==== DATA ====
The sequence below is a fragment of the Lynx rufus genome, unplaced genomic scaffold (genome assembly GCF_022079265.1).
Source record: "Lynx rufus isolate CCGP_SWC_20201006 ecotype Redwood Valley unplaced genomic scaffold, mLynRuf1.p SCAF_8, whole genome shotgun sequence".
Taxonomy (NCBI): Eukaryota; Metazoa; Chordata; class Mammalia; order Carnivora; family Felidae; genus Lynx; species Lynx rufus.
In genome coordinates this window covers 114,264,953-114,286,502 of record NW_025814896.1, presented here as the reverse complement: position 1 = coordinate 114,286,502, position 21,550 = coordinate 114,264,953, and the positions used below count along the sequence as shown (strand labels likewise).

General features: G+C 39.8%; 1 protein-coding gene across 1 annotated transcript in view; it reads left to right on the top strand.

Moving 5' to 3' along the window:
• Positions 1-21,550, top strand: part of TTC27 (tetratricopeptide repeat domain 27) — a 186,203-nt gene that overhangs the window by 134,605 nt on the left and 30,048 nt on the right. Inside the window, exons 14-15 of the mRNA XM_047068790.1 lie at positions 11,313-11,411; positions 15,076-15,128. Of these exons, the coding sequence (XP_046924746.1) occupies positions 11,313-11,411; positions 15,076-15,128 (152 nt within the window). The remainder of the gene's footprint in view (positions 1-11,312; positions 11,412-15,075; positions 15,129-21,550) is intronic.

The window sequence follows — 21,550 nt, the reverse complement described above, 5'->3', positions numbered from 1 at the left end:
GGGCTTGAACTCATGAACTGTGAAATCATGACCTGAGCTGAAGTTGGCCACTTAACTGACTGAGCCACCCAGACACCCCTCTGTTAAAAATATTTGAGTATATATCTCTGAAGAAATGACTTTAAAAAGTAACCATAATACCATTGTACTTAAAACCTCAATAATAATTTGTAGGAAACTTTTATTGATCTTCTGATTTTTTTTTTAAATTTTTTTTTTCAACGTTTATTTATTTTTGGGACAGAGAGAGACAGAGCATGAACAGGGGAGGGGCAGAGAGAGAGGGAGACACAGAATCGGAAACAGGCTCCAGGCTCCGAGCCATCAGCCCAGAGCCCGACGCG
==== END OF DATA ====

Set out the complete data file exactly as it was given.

The sequence below is a fragment of the Lynx rufus genome, unplaced genomic scaffold (genome assembly GCF_022079265.1).
Source record: "Lynx rufus isolate CCGP_SWC_20201006 ecotype Redwood Valley unplaced genomic scaffold, mLynRuf1.p SCAF_8, whole genome shotgun sequence".
Taxonomy (NCBI): Eukaryota; Metazoa; Chordata; class Mammalia; order Carnivora; family Felidae; genus Lynx; species Lynx rufus.
In genome coordinates this window covers 114,264,953-114,286,502 of record NW_025814896.1, presented here as the reverse complement: position 1 = coordinate 114,286,502, position 21,550 = coordinate 114,264,953, and the positions used below count along the sequence as shown (strand labels likewise).

General features: G+C 39.8%; 1 protein-coding gene across 1 annotated transcript in view; it reads left to right on the top strand.

Moving 5' to 3' along the window:
• Positions 1-21,550, top strand: part of TTC27 (tetratricopeptide repeat domain 27) — a 186,203-nt gene that overhangs the window by 134,605 nt on the left and 30,048 nt on the right. Inside the window, exons 14-15 of the mRNA XM_047068790.1 lie at positions 11,313-11,411; positions 15,076-15,128. Of these exons, the coding sequence (XP_046924746.1) occupies positions 11,313-11,411; positions 15,076-15,128 (152 nt within the window). The remainder of the gene's footprint in view (positions 1-11,312; positions 11,412-15,075; positions 15,129-21,550) is intronic.

The window sequence follows — 21,550 nt, the reverse complement described above, 5'->3', positions numbered from 1 at the left end:
GGGCTTGAACTCATGAACTGTGAAATCATGACCTGAGCTGAAGTTGGCCACTTAACTGACTGAGCCACCCAGACACCCCTCTGTTAAAAATATTTGAGTATATATCTCTGAAGAAATGACTTTAAAAAGTAACCATAATACCATTGTACTTAAAACCTCAATAATAATTTGTAGGAAACTTTTATTGATCTTCTGATTTTTTTTTTAAATTTTTTTTTTCAACGTTTATTTATTTTTGGGACAGAGAGAGACAGAGCATGAACAGGGGAGGGGCAGAGAGAGAGGGAGACACAGAATCGGAAACAGGCTCCAGGCTCCGAGCCATCAGCCCAGAGCCCGACGCG